Construction at the Washington Park Reservoirs started in 2016 and will continue until 2025. Read on for the most recent update.
The Water Bureau is replacing its original 1894 reservoirs with a new 12.4-million-gallon, seismically reinforced underground reservoir. This reservoir will supply water to Portland’s west side and serve more than 360,000 people, including all downtown businesses and residents, 20 schools, 5 hospital complexes, and more than 60 parks.
When you subscribe, select the checkbox next to "Washington Park Reservoir Improvement Project."
We began the first fill of the reservoir in mid-December to begin testing the reservoir. The reservoir is divided into two chambers, known as cells, and as of mid-January, both cells were filled.
Take video tours of the unfilled reservoir
Due to precautions we are taking during the pandemic, we couldn’t offer public tours of the finished reservoirs. We were, however, able to capture some video—two videos, in fact, each with a different look and feel. We hope you enjoy!
Madison Trail reopens for public use
As of March 1st, a fallen tree has been cleared from the path and Madison Trail has reopened. Our contractors may need to make temporary closures of the trail to move equipment and supplies around the site from time to time. However, these closures will take place during construction hours, and the trail will remain open during non-working hours.
Filling the reservoir
We have begun the process of filling the reservoir with water. Because this is the first time the reservoir structure has had to withstand the weight and pressure of water, we are only filling one of the two cells at a time, and only bringing the water level up four feet per day. This allows the weight of the water to “settle in.”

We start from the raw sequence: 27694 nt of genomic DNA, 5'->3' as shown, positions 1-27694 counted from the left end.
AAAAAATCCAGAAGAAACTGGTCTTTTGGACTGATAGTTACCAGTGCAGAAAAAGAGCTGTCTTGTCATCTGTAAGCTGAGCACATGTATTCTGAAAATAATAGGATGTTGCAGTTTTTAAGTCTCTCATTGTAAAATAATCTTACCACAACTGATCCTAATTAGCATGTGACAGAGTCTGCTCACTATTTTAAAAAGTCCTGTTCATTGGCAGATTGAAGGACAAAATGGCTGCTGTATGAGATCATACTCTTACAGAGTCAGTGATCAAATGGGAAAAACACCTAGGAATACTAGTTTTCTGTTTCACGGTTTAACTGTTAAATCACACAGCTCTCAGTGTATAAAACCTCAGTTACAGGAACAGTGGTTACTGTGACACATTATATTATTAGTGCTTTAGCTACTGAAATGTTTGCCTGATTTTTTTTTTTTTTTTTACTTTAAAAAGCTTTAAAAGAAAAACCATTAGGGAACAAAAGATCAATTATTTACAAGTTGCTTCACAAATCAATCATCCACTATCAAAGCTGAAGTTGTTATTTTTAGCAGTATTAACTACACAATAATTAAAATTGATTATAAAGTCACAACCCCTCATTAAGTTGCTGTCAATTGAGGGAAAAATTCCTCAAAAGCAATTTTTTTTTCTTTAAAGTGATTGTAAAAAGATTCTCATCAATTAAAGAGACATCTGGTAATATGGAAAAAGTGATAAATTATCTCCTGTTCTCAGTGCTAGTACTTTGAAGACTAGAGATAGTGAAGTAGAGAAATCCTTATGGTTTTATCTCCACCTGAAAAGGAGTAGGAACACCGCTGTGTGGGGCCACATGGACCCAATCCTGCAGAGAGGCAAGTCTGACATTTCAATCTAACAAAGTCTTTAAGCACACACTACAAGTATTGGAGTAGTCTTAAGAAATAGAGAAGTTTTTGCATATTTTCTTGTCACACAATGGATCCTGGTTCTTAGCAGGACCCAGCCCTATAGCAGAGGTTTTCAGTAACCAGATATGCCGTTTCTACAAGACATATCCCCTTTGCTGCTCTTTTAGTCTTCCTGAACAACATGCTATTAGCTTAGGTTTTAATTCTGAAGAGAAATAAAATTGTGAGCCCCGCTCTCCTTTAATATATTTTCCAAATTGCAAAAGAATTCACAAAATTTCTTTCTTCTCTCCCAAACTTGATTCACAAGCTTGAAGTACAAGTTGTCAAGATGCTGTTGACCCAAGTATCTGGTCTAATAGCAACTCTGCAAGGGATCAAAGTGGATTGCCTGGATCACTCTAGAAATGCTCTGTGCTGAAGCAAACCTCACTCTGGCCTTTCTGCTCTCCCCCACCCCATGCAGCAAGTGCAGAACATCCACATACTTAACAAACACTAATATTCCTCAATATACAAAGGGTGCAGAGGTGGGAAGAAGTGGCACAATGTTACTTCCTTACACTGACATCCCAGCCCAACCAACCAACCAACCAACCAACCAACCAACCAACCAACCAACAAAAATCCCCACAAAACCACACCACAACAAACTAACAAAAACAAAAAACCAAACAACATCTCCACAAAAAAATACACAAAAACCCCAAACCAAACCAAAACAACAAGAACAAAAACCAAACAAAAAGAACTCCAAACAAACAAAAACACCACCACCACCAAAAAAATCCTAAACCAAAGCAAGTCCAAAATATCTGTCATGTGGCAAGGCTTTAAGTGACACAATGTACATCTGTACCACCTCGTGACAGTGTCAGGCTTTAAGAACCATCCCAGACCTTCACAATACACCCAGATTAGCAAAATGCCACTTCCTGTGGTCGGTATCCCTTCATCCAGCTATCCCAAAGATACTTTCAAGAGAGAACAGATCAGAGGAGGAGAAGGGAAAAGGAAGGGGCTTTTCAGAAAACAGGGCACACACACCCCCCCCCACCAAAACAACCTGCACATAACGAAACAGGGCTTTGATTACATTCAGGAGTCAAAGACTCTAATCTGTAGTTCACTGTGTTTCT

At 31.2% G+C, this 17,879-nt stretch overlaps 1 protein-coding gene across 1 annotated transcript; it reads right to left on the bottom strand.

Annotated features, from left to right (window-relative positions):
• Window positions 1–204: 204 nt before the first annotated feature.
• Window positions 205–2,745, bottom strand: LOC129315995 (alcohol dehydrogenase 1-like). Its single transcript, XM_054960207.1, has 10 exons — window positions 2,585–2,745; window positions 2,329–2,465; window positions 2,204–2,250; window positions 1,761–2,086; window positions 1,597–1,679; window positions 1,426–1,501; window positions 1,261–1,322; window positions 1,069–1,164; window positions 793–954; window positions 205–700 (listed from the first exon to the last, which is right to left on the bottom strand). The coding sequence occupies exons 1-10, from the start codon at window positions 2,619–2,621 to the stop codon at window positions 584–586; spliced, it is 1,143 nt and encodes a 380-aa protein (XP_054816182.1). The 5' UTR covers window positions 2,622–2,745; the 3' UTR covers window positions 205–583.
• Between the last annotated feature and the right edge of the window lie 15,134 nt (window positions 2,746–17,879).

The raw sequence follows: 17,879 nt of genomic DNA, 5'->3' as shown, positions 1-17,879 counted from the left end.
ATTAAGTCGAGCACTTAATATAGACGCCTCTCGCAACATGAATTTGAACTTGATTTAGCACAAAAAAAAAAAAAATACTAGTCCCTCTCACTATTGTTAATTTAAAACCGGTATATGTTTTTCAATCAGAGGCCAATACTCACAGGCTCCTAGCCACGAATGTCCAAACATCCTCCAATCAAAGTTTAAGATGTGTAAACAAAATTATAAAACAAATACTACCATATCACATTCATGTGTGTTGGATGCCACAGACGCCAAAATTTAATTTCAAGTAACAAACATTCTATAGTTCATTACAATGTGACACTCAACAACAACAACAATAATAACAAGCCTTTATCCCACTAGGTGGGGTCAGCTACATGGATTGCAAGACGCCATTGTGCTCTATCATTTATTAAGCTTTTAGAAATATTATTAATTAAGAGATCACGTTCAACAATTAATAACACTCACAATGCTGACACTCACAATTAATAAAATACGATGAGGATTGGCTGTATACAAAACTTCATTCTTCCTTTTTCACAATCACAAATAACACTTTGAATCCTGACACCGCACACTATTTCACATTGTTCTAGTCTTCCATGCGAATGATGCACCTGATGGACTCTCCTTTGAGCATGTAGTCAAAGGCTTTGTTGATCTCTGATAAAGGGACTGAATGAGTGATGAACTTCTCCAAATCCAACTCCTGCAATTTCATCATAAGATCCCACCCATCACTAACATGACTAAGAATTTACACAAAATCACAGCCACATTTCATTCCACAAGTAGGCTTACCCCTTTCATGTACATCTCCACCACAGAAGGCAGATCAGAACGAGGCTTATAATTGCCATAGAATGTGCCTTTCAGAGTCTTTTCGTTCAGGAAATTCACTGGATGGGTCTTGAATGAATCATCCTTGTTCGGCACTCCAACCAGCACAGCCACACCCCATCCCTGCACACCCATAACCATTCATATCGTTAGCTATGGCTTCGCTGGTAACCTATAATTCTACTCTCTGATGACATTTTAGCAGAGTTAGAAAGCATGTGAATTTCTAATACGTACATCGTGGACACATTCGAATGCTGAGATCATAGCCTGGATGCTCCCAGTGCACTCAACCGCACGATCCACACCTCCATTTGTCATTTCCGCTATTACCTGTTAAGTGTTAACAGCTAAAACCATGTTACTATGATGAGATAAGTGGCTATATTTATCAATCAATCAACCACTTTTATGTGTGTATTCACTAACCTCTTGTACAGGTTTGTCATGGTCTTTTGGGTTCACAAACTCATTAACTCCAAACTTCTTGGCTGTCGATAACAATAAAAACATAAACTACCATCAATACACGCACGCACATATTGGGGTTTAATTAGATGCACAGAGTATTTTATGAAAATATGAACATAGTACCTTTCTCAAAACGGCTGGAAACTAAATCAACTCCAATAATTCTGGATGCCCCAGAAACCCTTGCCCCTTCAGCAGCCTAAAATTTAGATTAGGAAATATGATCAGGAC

You might be surprised to learn that it is common to find small leaks and cracks the first time a brand-new reservoir is filled. Even though it’s the best building material to use for all kinds of projects, concrete cracks. Just look at your own driveway or sidewalk to observe the properties of concrete. Because we expect this, concrete crack repair is a step in our process and written into our contract.
Some of these cracks may repair on their own during the filling process through a process called autogenous healing. In this process, cement from within the reservoir hydrates and cures, sealing these hairline cracks.
Crack repair is an anticipated step with the construction of any large concrete infrastructure project.
For the fractures that don’t heal on their own, we hire specialized divers to swim through the filled reservoir with video cameras and canisters of a milk-based substance. If they see an area that looks like it might be prone to leaking, they spray the milk sealer into the water. If there is a crack, the movement of the water pulls the milk into the crack and the diver marks the area to be repaired. The video documents the process to make it easier for us to return to the spot and make repairs. When divers recently tested the first half of the reservoir for leaks, no cracks were significant enough to attract the milk substance—a good sign!
To make sure the reservoir starts its long life water tight, we are repairing areas that show the potential for leakage. We inject grout deep into the hairline cracks to seal them, testing a second time to make sure filled every little space.
Park openings and closures
Visit the Explore Washington Park COVID-19 resource page for updated maps and information about Washington Park openings, closures, and safety.